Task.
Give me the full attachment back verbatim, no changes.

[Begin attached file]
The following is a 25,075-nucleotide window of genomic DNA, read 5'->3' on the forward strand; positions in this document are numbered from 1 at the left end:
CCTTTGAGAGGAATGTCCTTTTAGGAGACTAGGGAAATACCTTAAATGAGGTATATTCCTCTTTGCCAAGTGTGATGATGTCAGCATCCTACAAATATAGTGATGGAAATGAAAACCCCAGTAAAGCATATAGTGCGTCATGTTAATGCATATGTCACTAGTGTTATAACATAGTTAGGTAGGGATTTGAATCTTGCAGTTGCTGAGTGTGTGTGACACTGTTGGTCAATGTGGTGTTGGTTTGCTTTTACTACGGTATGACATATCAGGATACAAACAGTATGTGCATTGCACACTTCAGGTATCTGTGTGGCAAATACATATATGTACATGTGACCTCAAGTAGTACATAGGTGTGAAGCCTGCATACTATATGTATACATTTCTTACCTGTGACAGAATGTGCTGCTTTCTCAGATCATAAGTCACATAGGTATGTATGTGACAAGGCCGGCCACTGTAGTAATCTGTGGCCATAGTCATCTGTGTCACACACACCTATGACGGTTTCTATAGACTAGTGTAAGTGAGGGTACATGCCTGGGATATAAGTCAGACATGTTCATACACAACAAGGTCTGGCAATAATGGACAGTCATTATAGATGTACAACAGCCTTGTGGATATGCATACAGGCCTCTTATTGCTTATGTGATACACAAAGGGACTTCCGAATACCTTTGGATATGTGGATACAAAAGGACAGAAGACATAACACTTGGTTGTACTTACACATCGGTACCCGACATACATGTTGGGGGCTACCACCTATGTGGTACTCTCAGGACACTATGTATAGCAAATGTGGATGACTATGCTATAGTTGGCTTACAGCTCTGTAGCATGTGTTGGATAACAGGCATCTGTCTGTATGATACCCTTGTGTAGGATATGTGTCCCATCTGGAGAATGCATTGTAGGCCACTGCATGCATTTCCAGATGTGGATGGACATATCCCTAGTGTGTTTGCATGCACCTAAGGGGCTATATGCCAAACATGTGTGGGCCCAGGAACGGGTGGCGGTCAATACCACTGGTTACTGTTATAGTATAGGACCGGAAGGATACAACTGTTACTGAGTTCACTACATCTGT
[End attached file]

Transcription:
The following is a 25,075-nucleotide window of genomic DNA, read 5'->3' on the forward strand; positions in this document are numbered from 1 at the left end:
CCTTTGAGAGGAATGTCCTTTTAGGAGACTAGGGAAATACCTTAAATGAGGTATATTCCTCTTTGCCAAGTGTGATGATGTCAGCATCCTACAAATATAGTGATGGAAATGAAAACCCCAGTAAAGCATATAGTGCGTCATGTTAATGCATATGTCACTAGTGTTATAACATAGTTAGGTAGGGATTTGAATCTTGCAGTTGCTGAGTGTGTGTGACACTGTTGGTCAATGTGGTGTTGGTTTGCTTTTACTACGGTATGACATATCAGGATACAAACAGTATGTGCATTGCACACTTCAGGTATCTGTGTGGCAAATACATATATGTACATGTGACCTCAAGTAGTACATAGGTGTGAAGCCTGCATACTATATGTATACATTTCTTACCTGTGACAGAATGTGCTGCTTTCTCAGATCATAAGTCACATAGGTATGTATGTGACAAGGCCGGCCACTGTAGTAATCTGTGGCCATAGTCATCTGTGTCACACACACCTATGACGGTTTCTATAGACTAGTGTAAGTGAGGGTACATGCCTGGGATATAAGTCAGACATGTTCATACACAACAAGGTCTGGCAATAATGGACAGTCATTATAGATGTACAACAGCCTTGTGGATATGCATACAGGCCTCTTATTGCTTATGTGATACACAAAGGGACTTCCGAATACCTTTGGATATGTGGATACAAAAGGACAGAAGACATAACACTTGGTTGTACTTACACATCGGTACCCGACATACATGTTGGGGGCTACCACCTATGTGGTACTCTCAGGACACTATGTATAGCAAATGTGGATGACTATGCTATAGTTGGCTTACAGCTCTGTAGCATGTGTTGGATAACAGGCATCTGTCTGTATGATACCCTTGTGTAGGATATGTGTCCCATCTGGAGAATGCATTGTAGGCCACTGCATGCATTTCCAGATGTGGATGGACATATCCCTAGTGTGTTTGCATGCACCTAAGGGGCTATATGCCAAACATGTGTGGGCCCAGGAACGGGTGGCGGTCAATACCACTGGTTACTGTTATAGTATAGGACCGGAAGGATACAACTGTTACTGAGTTCACTACATCTGT